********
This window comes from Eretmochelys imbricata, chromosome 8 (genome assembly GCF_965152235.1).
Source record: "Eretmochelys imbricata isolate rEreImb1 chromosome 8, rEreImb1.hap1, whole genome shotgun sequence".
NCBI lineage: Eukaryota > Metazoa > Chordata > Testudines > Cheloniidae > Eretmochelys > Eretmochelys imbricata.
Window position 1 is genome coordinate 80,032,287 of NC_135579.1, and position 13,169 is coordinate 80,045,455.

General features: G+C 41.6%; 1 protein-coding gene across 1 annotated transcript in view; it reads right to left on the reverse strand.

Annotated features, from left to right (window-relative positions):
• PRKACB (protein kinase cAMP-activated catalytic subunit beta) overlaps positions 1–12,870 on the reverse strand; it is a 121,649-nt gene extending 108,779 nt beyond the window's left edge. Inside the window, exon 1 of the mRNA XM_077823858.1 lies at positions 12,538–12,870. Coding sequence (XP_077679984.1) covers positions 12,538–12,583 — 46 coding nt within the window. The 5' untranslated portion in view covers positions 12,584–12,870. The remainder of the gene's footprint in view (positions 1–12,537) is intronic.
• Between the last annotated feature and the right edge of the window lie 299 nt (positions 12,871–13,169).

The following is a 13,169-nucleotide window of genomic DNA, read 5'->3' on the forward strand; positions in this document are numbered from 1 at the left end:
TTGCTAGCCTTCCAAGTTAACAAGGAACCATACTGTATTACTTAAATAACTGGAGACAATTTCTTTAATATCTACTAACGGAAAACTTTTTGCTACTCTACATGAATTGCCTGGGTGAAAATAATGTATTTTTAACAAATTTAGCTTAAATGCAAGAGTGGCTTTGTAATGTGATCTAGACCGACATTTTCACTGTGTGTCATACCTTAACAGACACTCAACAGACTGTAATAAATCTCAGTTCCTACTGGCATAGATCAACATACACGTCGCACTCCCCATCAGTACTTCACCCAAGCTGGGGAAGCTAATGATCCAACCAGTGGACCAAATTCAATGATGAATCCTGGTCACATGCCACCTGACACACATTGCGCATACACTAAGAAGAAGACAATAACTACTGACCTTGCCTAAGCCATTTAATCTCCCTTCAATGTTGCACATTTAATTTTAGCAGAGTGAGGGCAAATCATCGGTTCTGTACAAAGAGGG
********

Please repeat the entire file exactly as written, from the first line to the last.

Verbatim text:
This window comes from Eretmochelys imbricata, chromosome 8 (genome assembly GCF_965152235.1).
Source record: "Eretmochelys imbricata isolate rEreImb1 chromosome 8, rEreImb1.hap1, whole genome shotgun sequence".
NCBI lineage: Eukaryota > Metazoa > Chordata > Testudines > Cheloniidae > Eretmochelys > Eretmochelys imbricata.
Window position 1 is genome coordinate 80,032,287 of NC_135579.1, and position 13,169 is coordinate 80,045,455.

General features: G+C 41.6%; 1 protein-coding gene across 1 annotated transcript in view; it reads right to left on the reverse strand.

Annotated features, from left to right (window-relative positions):
• PRKACB (protein kinase cAMP-activated catalytic subunit beta) overlaps positions 1–12,870 on the reverse strand; it is a 121,649-nt gene extending 108,779 nt beyond the window's left edge. Inside the window, exon 1 of the mRNA XM_077823858.1 lies at positions 12,538–12,870. Coding sequence (XP_077679984.1) covers positions 12,538–12,583 — 46 coding nt within the window. The 5' untranslated portion in view covers positions 12,584–12,870. The remainder of the gene's footprint in view (positions 1–12,537) is intronic.
• Between the last annotated feature and the right edge of the window lie 299 nt (positions 12,871–13,169).

The following is a 13,169-nucleotide window of genomic DNA, read 5'->3' on the forward strand; positions in this document are numbered from 1 at the left end:
TTGCTAGCCTTCCAAGTTAACAAGGAACCATACTGTATTACTTAAATAACTGGAGACAATTTCTTTAATATCTACTAACGGAAAACTTTTTGCTACTCTACATGAATTGCCTGGGTGAAAATAATGTATTTTTAACAAATTTAGCTTAAATGCAAGAGTGGCTTTGTAATGTGATCTAGACCGACATTTTCACTGTGTGTCATACCTTAACAGACACTCAACAGACTGTAATAAATCTCAGTTCCTACTGGCATAGATCAACATACACGTCGCACTCCCCATCAGTACTTCACCCAAGCTGGGGAAGCTAATGATCCAACCAGTGGACCAAATTCAATGATGAATCCTGGTCACATGCCACCTGACACACATTGCGCATACACTAAGAAGAAGACAATAACTACTGACCTTGCCTAAGCCATTTAATCTCCCTTCAATGTTGCACATTTAATTTTAGCAGAGTGAGGGCAAATCATCGGTTCTGTACAAAGAGGG